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Identified Factors Behind Low Consumption of Animal Foods among the Children of 6 - 23 Months Old in Alive and Thrive Intervention Areas in Bangladesh

DOI: 10.4236/oalib.1101452, PP. 1-15

Subject Areas: Nursing, Nutrition, Anthropology, Food Science & Technology, Health Policy, Global Health, Biodiversity, Pediatrics, Public Health, Epidemiology

Keywords: IYCF, Food Consumption, Animal Sources, Barriers, Factors, Bangladesh

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Background: In Bangladesh, more than two-thirds of total food consumption is rice as main staple, especially for the poor, in addition to some vegetables, pulses and small quantities of fish, meat, egg, etc. if and when available. The similar dietary pattern and practices were found for under two years old children in the intervention areas of Alive and Thrive (A & T) project where consumption of animal foods by children was minimal even after being counseled on its rightly mentioned. Premising the facts, BRAC Research and Evaluation Division (RED) intended to investigate the factors that might have led to the consumption of least amount of protein from animal foods by the children in the A & T intervention areas. Objective: To investigate the dietary intake pattern of the children aged 6 - 23 months from beneficiary households and identify the factors that might have led to the lower intake of animal diets by those of the children. Methods: Mixed methods were applied to gather necessary information for the study. Quantitative tools were used to collect information on socioeconomic profile of the beneficiary households, feeding practice or dietary intake pattern of the children whereas qualitative tools were used to recognize the opportunities and barriers of the beneficiaries for feeding lower amount of animal foods to their children. Twelve upazilas were selected purposively from 4 districts (four geological corners of Bangladesh): Barguna, Sylhet, Chittagong and Dinajpur districts (3 from each). One control and two intervention upazilas were selected from each of the districts. The intervention areas were selected where A & T supported health programmes and other BRAC health programmes were operating. The control areas were selected where other BRAC health programmes were operating except A & T programme. The Pusti Kormi (PK), Shasthya Shebika (SS) and mothers/caregivers enrolled in the A & T intervention areas were selected for interview, in addition to those who had involvement in services from the supervisory level. Results: Quantitative findings of the study revealed that food intake from animal sources in intervention areas was 7 - 12 g at the age 1 year and 18 g at 2 years where the recommended dietary average (RDA) was 14 g for less than one year and 16 g for less than 2 years. These were also lower in comparison to those counter parts of control areas. The qualitative findings indicated that the major factors hindered in feeding foods from animal sources were lack of knowledge, lack of awareness on protein deficiency, obstacles from the senior members of the family, myth like fish intake create worm, taboos, etc. Other barriers were found from the quantitative findings, like financial crisis (intervention area 80%; control area 78%), unavailability of the food products in local market (intervention area 5%; control area 3%), etc. Conclusion: Food consumption from animal sources might be increased among the under two years old children by reinforcing efforts in awareness development process addressing those of the challenges that might create demand for appropriate IYCF services at the household level.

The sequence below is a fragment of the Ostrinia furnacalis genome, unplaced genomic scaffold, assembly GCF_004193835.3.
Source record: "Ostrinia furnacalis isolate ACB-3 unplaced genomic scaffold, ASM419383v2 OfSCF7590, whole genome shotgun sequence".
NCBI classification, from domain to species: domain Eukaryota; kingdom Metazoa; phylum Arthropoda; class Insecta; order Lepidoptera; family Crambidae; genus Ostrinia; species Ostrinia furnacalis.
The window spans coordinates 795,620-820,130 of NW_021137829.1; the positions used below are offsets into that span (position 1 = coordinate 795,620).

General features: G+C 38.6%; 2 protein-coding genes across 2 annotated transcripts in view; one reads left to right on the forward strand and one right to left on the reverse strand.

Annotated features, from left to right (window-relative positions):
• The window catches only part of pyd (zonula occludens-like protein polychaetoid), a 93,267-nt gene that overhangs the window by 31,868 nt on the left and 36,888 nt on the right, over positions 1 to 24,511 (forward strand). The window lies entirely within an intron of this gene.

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Mukta, U. S. , Chakraborty, B. , Sayka, U. , Haque, M. R. and Mia, M. M. U. (2015). Identified Factors Behind Low Consumption of Animal Foods among the Children of 6 - 23 Months Old in Alive and Thrive Intervention Areas in Bangladesh. Open Access Library Journal, 2, e1452. doi:


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